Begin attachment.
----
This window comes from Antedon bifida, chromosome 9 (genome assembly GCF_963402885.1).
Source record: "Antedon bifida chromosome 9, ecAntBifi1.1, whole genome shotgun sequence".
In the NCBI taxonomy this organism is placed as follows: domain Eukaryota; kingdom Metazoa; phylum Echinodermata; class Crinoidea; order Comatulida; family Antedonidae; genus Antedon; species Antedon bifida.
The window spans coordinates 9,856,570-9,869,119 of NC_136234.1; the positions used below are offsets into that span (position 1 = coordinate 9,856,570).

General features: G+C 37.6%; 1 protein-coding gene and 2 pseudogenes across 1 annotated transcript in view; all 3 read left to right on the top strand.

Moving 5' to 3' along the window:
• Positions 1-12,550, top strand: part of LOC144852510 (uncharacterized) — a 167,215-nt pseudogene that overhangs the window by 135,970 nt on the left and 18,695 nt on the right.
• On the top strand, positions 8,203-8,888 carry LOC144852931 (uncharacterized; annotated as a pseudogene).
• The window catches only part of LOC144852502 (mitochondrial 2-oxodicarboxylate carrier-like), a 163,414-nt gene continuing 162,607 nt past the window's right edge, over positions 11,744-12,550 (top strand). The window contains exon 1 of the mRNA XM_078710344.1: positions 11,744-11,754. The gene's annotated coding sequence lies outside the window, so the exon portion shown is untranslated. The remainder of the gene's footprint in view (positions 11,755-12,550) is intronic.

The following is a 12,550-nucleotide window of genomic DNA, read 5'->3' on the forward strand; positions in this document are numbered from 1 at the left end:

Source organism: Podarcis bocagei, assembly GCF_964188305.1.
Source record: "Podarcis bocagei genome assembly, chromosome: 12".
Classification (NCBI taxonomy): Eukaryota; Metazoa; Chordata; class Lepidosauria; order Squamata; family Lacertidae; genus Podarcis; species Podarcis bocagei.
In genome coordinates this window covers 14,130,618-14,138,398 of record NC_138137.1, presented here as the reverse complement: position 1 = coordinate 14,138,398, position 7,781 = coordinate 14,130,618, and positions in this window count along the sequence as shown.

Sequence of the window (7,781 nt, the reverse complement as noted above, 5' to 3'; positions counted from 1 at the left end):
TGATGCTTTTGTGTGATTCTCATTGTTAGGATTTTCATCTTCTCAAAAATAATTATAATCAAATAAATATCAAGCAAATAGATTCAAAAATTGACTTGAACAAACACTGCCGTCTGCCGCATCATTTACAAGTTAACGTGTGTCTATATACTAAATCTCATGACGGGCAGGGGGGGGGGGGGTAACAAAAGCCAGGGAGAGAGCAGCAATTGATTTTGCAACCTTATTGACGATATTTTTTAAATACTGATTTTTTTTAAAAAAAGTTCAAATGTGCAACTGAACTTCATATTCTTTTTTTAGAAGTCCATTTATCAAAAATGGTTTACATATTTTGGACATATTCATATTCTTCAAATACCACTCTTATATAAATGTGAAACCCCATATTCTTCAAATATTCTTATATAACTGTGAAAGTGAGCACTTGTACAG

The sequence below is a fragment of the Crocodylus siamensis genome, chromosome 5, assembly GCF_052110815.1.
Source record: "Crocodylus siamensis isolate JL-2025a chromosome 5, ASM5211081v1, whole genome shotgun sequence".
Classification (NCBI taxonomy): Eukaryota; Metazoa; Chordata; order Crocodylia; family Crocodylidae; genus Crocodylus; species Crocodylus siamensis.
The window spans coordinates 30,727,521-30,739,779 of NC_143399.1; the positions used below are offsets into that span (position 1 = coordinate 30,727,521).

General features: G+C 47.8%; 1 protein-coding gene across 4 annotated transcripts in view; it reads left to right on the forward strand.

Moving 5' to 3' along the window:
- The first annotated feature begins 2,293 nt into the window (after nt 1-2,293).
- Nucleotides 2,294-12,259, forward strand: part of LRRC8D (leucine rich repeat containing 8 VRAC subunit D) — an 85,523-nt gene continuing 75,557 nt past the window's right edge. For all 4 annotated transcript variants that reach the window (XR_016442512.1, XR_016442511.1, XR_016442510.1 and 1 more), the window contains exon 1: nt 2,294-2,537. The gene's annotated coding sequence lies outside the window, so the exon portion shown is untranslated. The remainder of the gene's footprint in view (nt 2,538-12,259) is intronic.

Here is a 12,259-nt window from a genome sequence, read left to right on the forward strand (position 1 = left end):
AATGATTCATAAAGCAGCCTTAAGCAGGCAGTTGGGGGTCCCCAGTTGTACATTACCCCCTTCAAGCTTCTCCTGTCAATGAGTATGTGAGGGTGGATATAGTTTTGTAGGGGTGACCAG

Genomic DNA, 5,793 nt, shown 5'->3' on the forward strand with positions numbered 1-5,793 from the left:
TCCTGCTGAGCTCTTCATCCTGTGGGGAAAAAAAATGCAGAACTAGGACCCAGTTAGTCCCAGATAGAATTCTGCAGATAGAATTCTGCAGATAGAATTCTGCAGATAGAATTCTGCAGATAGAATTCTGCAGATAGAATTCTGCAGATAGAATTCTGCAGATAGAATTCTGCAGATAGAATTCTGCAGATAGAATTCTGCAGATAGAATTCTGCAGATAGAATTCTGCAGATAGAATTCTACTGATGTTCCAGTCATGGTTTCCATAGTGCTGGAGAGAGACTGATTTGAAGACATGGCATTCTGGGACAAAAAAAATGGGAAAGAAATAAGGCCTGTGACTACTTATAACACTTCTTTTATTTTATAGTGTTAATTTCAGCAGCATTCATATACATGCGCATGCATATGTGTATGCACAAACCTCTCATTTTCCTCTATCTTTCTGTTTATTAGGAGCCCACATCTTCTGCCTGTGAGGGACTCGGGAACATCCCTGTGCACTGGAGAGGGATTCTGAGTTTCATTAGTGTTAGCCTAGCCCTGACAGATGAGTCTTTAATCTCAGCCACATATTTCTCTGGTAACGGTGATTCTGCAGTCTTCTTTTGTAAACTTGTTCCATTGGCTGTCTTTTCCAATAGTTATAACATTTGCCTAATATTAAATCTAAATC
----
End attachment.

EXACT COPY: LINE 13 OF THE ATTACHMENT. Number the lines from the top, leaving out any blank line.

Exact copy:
Classification (NCBI taxonomy): Eukaryota; Metazoa; Chordata; class Lepidosauria; order Squamata; family Lacertidae; genus Podarcis; species Podarcis bocagei.